Appeals & Response Plans
- Europe/Northern Africa: Cold Wave - Jan 2012
- Central Europe: Floods - May 2010
- Europe: Cold Wave - Dec 2009
- Influenza A (H1N1) Pandemic - Apr 2009
- Central and Eastern Europe: Floods - Jul 2008
- Ukraine: Storm - Jul 2007
- Ukraine: Floods - Jul 2006
- Belarus/Russian Fed./Ukraine and Moldova: Severe Weather - Feb 2006
- Ukraine: Floods - Mar 2001
- Hungary: Floods - Mar 2001
Most read (last 30 days)
- Humanitarian Bulletin: Ukraine | Issue 23 | 1 November – 31 December 2017
- Active USG Humanitarian Programs Ukraine conflict and population displacement (Last updated 01/26/18)
- Ukraine: Checkpoints - Humanitarian Snapshot (as of 24 January 2018) [EN/RU/UK]
- Latest from the OSCE Special Monitoring Mission to Ukraine (SMM), based on information received as of 19:30, 2 February 2018
- Latest from the OSCE Special Monitoring Mission to Ukraine (SMM), based on information received as of 19:30, 26 January 2018
Conseil des droits de l’homme
26 février-23 mars 2018
Point 3 de l’ordre du jour
Promotion et protection de tous les droits de l’homme, civils, politiques, économiques, sociaux et culturels, y compris le droit au développement
Note du secrétariat
Human Rights Council
26 February–23 March 2018
Agenda item 3
Promotion and protection of all human rights, civil,
political, economic, social and cultural rights,
including the right to development
Note by the Secretariat
TRENDS AND KEY FIGURES
66 000 people
USD 5 million
January – December 2018
The armed conflict in eastern Ukraine – now in its fourth year – is affecting 4.4 million people. Some 1.6 million people need food security and livelihoods assistance. The most vulnerable groups are single-headed households with children, elderly people, women-headed households and households with no employment.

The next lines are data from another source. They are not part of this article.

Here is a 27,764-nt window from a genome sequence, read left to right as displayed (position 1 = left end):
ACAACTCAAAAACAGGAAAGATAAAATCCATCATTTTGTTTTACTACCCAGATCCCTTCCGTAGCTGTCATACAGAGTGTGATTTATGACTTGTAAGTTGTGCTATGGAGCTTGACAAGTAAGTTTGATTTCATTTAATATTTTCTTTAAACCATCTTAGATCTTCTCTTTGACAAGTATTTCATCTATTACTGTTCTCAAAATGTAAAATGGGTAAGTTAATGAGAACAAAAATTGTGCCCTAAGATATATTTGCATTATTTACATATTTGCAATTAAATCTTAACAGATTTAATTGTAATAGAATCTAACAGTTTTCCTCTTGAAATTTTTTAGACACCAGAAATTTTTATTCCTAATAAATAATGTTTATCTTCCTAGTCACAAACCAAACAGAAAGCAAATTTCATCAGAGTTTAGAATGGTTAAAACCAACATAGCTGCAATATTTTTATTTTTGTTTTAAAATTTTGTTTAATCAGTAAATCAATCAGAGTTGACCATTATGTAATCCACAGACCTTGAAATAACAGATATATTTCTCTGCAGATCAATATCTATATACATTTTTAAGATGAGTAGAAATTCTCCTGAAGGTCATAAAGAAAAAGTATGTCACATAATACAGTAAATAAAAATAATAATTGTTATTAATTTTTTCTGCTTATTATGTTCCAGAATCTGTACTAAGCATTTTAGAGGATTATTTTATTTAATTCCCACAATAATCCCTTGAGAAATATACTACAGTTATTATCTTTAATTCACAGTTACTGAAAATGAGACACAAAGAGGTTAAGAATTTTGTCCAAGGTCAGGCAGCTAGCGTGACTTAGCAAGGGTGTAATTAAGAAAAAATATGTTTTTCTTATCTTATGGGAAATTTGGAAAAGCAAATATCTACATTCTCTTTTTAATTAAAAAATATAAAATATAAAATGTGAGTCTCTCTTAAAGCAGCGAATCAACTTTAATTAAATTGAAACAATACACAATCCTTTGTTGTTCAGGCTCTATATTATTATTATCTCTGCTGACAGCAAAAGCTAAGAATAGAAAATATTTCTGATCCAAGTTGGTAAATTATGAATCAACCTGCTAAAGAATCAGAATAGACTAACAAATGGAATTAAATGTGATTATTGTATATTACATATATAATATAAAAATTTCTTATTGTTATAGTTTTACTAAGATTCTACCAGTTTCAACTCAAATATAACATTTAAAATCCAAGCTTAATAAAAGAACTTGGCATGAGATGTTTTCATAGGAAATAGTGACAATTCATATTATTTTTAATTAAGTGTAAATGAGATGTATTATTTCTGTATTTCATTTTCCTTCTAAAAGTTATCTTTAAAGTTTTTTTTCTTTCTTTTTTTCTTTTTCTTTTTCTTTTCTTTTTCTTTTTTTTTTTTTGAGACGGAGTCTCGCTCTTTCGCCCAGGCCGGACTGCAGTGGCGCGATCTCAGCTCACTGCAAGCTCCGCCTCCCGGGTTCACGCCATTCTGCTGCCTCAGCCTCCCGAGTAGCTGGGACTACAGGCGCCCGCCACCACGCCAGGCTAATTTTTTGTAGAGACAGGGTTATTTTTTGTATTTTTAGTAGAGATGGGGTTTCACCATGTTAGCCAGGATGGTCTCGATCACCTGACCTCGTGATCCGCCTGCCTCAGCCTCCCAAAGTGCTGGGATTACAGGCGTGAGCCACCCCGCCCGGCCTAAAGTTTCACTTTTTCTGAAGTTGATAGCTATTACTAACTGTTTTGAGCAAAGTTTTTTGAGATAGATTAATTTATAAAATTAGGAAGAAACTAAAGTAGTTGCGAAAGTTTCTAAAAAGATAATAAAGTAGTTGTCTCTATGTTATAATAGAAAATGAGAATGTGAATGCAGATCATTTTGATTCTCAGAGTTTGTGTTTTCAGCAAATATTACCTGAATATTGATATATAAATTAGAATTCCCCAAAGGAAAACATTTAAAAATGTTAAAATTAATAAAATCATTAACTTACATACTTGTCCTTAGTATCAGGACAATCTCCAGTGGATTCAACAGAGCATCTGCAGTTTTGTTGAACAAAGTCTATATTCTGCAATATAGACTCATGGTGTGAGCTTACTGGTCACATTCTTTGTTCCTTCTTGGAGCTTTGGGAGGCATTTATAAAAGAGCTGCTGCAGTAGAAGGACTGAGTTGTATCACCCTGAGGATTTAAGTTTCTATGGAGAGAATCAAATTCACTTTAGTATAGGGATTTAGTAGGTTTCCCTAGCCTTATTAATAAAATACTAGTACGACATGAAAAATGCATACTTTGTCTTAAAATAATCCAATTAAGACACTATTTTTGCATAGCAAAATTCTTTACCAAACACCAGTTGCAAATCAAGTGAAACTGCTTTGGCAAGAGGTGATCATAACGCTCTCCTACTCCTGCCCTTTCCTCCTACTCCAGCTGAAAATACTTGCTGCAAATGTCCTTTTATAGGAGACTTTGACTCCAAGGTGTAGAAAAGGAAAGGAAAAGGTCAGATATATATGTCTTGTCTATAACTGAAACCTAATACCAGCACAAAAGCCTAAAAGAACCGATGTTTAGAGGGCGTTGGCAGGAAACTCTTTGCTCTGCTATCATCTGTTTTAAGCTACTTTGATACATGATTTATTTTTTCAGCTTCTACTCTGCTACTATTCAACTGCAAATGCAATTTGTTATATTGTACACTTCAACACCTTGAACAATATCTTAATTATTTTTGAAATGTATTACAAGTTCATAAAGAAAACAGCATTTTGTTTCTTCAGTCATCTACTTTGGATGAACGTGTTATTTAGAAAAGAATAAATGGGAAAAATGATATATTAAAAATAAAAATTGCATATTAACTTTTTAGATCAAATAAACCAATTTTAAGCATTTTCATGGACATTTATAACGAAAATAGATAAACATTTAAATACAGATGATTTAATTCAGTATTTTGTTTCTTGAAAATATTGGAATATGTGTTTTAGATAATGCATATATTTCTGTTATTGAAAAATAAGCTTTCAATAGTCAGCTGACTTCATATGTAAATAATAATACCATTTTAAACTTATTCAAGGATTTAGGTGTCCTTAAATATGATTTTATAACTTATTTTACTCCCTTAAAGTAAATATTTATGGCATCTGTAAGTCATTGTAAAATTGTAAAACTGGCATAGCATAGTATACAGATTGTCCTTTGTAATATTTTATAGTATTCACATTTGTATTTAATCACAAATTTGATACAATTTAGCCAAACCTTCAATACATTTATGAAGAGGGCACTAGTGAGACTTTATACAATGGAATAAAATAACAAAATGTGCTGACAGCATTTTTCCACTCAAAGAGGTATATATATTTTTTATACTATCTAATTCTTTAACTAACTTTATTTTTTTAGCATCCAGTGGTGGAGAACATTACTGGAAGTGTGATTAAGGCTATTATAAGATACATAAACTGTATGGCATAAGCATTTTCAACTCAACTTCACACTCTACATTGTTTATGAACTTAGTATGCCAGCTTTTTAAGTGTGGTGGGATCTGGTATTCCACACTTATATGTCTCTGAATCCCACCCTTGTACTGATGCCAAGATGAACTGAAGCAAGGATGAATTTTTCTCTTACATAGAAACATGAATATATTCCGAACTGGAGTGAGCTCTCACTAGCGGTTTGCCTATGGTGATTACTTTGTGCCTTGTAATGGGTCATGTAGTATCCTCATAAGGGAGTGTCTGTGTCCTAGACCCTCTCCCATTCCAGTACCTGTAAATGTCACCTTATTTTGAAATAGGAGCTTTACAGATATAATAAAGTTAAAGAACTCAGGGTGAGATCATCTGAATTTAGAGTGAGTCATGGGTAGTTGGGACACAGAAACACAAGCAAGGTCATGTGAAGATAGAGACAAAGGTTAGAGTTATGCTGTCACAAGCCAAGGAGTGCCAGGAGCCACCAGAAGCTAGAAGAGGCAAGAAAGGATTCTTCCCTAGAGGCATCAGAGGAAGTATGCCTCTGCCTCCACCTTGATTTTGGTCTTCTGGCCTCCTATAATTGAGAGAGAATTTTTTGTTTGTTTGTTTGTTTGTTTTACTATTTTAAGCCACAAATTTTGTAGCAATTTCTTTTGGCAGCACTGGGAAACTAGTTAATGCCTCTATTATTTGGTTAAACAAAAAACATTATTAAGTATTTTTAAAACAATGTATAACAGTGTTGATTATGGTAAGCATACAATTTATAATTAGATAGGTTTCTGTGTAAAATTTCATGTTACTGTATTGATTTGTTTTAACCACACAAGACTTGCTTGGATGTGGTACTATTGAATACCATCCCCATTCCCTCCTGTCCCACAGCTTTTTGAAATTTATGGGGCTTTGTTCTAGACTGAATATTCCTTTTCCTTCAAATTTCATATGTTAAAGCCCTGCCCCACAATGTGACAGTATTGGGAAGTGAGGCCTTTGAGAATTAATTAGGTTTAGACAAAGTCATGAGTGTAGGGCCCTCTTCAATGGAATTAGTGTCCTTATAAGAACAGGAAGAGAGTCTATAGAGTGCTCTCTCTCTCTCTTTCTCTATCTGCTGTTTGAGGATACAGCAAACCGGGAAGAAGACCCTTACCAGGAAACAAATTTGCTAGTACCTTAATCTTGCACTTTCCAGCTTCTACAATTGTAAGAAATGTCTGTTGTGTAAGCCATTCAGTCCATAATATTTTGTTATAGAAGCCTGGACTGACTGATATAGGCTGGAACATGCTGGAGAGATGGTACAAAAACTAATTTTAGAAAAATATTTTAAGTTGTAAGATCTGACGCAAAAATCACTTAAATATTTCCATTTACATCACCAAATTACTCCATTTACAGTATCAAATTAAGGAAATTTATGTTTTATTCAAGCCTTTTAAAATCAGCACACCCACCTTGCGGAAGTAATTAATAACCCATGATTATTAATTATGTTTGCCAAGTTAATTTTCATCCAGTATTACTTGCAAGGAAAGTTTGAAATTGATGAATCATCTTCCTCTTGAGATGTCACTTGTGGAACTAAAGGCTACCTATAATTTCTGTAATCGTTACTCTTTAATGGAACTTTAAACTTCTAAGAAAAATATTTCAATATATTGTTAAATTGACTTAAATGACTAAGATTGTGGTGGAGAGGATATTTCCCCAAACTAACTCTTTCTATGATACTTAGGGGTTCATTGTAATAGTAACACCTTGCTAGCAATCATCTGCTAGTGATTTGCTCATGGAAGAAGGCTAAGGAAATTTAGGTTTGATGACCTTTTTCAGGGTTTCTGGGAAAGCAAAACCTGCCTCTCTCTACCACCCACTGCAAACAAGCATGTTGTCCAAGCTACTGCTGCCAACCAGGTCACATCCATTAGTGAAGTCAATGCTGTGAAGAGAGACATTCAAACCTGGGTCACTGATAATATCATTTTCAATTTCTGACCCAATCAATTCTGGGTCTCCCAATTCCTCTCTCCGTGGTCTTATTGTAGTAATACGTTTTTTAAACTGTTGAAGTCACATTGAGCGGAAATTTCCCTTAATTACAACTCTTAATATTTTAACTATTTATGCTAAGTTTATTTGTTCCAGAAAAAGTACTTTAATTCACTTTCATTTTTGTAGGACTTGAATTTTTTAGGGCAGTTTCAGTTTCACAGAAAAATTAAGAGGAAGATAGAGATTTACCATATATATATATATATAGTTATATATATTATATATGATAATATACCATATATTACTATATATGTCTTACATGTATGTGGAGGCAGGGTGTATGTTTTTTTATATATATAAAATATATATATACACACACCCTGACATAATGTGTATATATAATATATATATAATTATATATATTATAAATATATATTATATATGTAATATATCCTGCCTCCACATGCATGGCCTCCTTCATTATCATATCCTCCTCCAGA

Total requirements: $23.18 B
People in need: 137.0 M
People to receive aid: 94.0 M
Countries affected: 26
Farm animals are helping families in Ukraine kick-start small businesses after four years of conflict which have seen jobs lost and homes destroyed.
Dozens of families from the Donetsk and Zaporizhia regions in the country’s east received about 40 Swiss francs each from the International Federation of Red Cross and Red Crescent Societies (IFRC) to get their projects off the ground.
Investing in animals and small-scale farming has been top of the list for the majority of the 164 families taking part in the livelihoods scheme.
KYIV, 6 February 2018 - A new shipment of 220,000 doses of Measles, Mumps, Rubella (MMR) vaccines will arrive to Ukraine in late February 2018. The vaccines produced by GlaxoSmithKline (Belgium) will be delivered by the UN Children's Fund (UNICEF) in Ukraine and further distributed to the regions.
Highlights for 2017
UNICEF provided psychosocial support (PSS) to 105,051 boys and girls living in conflict-affected areas of Donetsk and Luhansk regions including 89,569 in government controlled areas (GCAs) and 15,482 in nongovernment-controlled areas (NGCAs)
Throughout 2017, UNICEF ensured access to safe drinking water to over 1.45 million people in eastern Ukraine.
Shelling in Novoluhanske cause more misery for thousands of civilians
Alarming rise of mine-related incidents in the East